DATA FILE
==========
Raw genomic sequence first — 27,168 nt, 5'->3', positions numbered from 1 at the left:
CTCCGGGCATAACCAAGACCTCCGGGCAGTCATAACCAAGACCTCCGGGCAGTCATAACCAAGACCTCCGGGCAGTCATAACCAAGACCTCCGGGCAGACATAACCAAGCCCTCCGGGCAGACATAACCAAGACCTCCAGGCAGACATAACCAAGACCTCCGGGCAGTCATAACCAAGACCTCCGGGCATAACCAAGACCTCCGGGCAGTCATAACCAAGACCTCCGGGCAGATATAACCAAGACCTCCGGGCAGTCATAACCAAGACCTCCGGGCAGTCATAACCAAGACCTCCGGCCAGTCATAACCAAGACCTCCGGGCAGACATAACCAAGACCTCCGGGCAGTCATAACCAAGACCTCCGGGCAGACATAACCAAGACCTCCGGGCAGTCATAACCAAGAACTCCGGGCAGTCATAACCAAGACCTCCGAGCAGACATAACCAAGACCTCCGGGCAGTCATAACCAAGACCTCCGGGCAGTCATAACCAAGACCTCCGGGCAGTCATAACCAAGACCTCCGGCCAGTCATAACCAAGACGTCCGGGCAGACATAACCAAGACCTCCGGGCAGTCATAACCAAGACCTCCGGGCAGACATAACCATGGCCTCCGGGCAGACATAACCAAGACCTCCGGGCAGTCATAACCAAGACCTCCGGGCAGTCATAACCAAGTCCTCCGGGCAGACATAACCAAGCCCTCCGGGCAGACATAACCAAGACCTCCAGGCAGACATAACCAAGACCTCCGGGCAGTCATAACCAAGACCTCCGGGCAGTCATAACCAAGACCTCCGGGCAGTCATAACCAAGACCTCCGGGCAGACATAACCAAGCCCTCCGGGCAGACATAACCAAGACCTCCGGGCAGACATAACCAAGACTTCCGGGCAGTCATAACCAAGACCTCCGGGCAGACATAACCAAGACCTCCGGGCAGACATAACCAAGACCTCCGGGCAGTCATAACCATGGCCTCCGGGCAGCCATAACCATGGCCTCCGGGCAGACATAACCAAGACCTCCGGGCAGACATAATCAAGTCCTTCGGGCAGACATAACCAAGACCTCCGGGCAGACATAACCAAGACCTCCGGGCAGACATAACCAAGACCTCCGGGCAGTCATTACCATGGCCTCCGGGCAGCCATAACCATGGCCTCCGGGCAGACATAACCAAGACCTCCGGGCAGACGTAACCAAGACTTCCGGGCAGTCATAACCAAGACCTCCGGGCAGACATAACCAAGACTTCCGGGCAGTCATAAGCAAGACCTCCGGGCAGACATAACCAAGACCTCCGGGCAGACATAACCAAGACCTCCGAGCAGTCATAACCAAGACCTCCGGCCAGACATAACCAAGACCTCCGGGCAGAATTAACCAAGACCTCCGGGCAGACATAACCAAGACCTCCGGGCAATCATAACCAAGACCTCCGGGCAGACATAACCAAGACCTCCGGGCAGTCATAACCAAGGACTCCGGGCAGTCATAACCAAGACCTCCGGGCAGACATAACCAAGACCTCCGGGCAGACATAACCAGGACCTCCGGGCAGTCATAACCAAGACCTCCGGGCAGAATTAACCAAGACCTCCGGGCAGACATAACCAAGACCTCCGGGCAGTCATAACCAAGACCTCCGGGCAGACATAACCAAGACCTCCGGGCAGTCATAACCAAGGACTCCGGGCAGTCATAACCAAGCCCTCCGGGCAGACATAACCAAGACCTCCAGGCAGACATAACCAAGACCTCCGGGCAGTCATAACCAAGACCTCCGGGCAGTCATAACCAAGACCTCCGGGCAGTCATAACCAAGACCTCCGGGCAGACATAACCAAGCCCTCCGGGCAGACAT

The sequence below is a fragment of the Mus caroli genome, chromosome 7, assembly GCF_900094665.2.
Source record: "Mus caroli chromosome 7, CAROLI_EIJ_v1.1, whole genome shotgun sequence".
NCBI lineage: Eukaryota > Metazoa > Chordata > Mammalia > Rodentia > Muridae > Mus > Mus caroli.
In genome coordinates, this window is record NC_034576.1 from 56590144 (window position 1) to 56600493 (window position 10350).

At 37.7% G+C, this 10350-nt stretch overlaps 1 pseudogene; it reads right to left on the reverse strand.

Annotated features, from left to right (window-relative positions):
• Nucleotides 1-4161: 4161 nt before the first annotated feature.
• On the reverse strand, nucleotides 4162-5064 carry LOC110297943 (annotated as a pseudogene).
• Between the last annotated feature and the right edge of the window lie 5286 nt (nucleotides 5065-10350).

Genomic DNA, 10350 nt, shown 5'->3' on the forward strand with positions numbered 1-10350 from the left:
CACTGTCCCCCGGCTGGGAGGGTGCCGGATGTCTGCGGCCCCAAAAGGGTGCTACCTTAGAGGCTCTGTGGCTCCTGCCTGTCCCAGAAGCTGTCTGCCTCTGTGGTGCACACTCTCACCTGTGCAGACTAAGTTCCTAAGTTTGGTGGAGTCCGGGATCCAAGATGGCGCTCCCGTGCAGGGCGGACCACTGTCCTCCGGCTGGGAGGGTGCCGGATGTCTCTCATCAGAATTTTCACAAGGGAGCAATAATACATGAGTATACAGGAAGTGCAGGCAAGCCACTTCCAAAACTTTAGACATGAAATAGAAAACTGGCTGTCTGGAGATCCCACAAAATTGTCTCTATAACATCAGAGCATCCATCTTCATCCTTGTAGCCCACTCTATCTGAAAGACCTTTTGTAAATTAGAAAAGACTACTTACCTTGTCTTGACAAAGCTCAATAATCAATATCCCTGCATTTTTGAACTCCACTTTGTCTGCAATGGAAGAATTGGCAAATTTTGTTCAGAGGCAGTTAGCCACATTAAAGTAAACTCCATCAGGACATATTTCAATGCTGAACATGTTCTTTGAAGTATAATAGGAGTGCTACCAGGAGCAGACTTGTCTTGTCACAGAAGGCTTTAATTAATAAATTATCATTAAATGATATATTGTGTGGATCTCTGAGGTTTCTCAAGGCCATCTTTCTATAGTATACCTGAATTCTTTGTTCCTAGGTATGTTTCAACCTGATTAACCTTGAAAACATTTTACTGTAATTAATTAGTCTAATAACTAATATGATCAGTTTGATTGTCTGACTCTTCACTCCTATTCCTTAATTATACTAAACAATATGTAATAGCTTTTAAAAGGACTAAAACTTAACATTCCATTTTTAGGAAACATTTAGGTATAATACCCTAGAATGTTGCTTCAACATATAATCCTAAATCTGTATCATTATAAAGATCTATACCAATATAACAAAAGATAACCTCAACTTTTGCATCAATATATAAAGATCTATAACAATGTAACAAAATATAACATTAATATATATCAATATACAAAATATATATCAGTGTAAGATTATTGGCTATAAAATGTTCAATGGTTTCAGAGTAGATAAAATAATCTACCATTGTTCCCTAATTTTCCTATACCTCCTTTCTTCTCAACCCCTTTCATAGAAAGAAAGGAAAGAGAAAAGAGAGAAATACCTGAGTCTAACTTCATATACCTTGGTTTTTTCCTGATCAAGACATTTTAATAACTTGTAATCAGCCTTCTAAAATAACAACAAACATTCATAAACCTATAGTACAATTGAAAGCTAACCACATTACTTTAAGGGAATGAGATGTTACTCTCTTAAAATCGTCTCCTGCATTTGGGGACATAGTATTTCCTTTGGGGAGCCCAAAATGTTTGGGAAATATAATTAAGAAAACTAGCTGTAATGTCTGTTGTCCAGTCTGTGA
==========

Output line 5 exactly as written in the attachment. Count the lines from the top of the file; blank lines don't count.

NCBI lineage: Eukaryota > Metazoa > Chordata > Mammalia > Rodentia > Muridae > Mus > Mus caroli.